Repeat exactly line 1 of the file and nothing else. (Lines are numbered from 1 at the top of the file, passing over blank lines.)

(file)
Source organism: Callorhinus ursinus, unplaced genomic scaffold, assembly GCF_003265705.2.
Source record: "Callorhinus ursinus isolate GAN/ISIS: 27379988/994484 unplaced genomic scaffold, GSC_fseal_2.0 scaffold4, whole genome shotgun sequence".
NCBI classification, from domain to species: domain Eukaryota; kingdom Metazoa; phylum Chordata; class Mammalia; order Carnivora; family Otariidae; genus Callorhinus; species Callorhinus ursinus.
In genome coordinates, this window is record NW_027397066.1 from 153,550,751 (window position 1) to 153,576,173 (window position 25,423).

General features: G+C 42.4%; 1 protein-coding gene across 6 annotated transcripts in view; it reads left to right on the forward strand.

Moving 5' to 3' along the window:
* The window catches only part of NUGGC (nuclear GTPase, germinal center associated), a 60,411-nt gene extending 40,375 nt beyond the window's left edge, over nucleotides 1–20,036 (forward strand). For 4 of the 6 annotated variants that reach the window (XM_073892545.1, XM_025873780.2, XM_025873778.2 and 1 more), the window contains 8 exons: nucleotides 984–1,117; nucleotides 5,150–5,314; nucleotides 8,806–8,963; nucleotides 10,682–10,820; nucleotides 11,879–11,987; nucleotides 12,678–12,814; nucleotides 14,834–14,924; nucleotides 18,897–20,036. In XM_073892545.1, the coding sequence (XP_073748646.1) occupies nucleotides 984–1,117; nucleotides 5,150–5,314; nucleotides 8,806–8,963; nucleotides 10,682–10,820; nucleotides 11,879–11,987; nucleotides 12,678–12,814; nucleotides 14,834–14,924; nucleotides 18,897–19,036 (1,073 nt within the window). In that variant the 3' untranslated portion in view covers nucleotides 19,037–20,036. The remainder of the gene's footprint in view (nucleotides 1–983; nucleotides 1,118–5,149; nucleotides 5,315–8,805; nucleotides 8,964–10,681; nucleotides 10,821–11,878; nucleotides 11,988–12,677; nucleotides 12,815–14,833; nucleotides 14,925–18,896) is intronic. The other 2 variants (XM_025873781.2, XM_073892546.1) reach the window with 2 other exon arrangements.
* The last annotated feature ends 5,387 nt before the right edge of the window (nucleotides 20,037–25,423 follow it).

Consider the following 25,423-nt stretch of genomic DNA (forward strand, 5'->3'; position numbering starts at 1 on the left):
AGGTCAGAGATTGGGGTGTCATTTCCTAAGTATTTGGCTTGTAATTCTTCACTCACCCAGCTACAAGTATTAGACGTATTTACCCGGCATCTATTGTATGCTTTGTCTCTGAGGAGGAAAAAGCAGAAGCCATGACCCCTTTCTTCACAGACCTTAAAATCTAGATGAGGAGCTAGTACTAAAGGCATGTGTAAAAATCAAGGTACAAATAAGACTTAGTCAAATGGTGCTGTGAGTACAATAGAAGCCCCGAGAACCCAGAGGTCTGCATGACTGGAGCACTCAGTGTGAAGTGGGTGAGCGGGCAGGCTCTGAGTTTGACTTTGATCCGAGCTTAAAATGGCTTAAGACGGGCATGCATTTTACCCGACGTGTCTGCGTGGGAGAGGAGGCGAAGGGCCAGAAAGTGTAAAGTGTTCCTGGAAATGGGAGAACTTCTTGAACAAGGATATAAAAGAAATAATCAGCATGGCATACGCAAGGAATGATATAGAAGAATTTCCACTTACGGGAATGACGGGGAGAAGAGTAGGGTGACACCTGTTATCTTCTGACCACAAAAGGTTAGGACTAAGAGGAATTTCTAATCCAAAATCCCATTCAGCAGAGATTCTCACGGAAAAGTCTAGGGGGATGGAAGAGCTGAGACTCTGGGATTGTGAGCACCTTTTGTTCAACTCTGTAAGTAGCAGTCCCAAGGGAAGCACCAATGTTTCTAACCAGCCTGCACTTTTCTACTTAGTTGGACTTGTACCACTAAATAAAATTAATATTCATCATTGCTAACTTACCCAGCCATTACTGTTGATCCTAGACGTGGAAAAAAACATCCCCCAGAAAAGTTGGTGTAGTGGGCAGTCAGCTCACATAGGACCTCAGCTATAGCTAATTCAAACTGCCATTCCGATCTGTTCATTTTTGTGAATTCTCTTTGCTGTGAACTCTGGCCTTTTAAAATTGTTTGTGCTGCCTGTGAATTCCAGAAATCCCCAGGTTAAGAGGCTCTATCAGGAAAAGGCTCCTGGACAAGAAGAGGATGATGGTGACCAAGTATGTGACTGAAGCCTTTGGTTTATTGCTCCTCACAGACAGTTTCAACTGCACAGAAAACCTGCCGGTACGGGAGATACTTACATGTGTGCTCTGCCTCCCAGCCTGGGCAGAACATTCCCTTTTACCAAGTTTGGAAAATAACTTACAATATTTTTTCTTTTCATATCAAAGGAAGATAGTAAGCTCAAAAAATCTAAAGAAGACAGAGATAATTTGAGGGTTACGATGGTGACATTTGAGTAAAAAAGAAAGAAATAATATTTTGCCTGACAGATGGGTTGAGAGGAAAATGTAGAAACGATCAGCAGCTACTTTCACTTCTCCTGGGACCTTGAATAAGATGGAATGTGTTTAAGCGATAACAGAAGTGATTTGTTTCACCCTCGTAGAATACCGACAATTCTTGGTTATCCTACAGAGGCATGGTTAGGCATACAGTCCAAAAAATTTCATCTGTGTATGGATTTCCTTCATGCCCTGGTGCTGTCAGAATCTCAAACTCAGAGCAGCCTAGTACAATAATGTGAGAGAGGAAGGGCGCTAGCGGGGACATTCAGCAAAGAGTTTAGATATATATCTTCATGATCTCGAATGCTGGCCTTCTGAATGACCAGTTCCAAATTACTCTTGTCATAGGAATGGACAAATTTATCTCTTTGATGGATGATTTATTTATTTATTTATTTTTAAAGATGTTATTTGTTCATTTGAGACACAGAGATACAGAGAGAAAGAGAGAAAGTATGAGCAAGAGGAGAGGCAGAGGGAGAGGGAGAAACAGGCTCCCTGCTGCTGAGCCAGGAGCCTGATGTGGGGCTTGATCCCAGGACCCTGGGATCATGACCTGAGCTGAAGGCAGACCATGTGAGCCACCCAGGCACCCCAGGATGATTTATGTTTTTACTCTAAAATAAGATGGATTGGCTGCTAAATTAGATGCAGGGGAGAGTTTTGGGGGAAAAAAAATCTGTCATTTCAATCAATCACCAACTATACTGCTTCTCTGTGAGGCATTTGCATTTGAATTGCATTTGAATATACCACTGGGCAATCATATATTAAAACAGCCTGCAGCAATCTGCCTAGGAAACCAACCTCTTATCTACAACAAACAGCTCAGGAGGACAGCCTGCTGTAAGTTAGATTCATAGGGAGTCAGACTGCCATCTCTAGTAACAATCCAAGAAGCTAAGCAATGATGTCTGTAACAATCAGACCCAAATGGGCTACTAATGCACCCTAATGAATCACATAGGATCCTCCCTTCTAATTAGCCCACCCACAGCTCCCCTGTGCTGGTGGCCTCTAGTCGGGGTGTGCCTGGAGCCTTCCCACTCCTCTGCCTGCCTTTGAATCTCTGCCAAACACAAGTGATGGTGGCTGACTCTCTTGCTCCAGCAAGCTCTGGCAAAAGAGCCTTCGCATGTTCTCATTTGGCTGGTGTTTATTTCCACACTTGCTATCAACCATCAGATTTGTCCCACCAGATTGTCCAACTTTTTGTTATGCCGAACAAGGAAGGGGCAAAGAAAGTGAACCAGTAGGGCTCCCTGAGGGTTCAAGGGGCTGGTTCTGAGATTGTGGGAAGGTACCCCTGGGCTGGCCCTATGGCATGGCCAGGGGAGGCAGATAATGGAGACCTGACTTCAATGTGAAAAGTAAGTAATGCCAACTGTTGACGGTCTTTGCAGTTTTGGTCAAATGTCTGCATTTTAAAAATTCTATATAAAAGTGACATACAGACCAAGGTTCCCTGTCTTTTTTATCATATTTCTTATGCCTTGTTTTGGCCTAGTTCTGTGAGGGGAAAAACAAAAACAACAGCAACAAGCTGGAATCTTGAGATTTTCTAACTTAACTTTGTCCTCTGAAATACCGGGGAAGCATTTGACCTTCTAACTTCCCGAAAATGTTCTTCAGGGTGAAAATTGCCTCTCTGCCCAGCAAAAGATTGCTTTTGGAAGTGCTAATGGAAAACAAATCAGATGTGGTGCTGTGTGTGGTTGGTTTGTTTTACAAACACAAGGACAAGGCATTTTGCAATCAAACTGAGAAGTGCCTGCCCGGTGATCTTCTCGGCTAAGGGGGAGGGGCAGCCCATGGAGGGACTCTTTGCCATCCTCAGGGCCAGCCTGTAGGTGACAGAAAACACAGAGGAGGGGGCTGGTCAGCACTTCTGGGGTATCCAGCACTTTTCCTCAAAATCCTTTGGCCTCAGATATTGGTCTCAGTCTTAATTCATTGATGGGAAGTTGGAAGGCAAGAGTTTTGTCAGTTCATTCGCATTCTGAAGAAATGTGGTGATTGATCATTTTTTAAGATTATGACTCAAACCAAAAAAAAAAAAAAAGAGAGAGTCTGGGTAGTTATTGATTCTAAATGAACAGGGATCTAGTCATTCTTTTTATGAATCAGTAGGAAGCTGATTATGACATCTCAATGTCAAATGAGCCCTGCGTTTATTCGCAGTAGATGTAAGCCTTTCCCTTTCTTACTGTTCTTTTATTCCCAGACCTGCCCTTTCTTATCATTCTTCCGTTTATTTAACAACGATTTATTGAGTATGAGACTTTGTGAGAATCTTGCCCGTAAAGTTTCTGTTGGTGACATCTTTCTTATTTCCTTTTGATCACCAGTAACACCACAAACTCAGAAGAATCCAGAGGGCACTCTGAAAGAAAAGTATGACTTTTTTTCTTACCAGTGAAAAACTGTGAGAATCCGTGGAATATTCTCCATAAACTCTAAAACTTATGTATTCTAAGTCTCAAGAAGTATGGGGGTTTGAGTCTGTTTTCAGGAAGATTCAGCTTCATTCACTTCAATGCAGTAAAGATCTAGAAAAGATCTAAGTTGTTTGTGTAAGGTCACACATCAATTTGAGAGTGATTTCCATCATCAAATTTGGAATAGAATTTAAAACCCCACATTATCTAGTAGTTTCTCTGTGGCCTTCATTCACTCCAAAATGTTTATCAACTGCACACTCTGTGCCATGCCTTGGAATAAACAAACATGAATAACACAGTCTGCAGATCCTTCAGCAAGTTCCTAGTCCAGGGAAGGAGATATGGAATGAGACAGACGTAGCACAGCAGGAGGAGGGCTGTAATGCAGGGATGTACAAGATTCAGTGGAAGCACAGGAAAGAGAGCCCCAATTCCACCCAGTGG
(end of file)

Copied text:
Source organism: Callorhinus ursinus, unplaced genomic scaffold, assembly GCF_003265705.2.